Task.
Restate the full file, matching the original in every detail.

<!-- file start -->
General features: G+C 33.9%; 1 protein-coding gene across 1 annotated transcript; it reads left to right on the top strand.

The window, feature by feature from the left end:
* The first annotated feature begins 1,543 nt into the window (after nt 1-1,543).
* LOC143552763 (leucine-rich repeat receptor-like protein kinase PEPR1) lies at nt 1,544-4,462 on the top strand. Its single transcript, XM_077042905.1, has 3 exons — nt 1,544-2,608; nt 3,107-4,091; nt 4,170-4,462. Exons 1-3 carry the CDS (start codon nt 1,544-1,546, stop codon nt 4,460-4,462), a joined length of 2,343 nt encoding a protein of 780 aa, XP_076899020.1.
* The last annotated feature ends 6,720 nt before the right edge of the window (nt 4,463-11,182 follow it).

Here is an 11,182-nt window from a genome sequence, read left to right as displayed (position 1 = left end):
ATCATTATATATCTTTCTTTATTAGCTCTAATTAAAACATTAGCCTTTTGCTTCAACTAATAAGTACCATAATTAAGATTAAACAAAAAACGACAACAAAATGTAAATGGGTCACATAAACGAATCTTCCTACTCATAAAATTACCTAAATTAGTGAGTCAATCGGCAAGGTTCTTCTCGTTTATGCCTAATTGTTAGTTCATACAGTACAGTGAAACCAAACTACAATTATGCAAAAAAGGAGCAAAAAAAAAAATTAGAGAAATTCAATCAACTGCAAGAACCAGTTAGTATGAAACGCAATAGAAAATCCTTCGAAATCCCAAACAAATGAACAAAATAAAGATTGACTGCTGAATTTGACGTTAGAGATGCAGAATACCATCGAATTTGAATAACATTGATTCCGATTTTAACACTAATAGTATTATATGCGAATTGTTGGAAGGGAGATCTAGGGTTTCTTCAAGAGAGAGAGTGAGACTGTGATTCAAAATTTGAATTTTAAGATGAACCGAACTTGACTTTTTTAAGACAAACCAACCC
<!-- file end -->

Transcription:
General features: G+C 33.9%; 1 protein-coding gene across 1 annotated transcript; it reads left to right on the top strand.

The window, feature by feature from the left end:
* The first annotated feature begins 1,543 nt into the window (after nt 1-1,543).
* LOC143552763 (leucine-rich repeat receptor-like protein kinase PEPR1) lies at nt 1,544-4,462 on the top strand. Its single transcript, XM_077042905.1, has 3 exons — nt 1,544-2,608; nt 3,107-4,091; nt 4,170-4,462. Exons 1-3 carry the CDS (start codon nt 1,544-1,546, stop codon nt 4,460-4,462), a joined length of 2,343 nt encoding a protein of 780 aa, XP_076899020.1.
* The last annotated feature ends 6,720 nt before the right edge of the window (nt 4,463-11,182 follow it).

Here is an 11,182-nt window from a genome sequence, read left to right as displayed (position 1 = left end):
ATCATTATATATCTTTCTTTATTAGCTCTAATTAAAACATTAGCCTTTTGCTTCAACTAATAAGTACCATAATTAAGATTAAACAAAAAACGACAACAAAATGTAAATGGGTCACATAAACGAATCTTCCTACTCATAAAATTACCTAAATTAGTGAGTCAATCGGCAAGGTTCTTCTCGTTTATGCCTAATTGTTAGTTCATACAGTACAGTGAAACCAAACTACAATTATGCAAAAAAGGAGCAAAAAAAAAAATTAGAGAAATTCAATCAACTGCAAGAACCAGTTAGTATGAAACGCAATAGAAAATCCTTCGAAATCCCAAACAAATGAACAAAATAAAGATTGACTGCTGAATTTGACGTTAGAGATGCAGAATACCATCGAATTTGAATAACATTGATTCCGATTTTAACACTAATAGTATTATATGCGAATTGTTGGAAGGGAGATCTAGGGTTTCTTCAAGAGAGAGAGTGAGACTGTGATTCAAAATTTGAATTTTAAGATGAACCGAACTTGACTTTTTTAAGACAAACCAACCC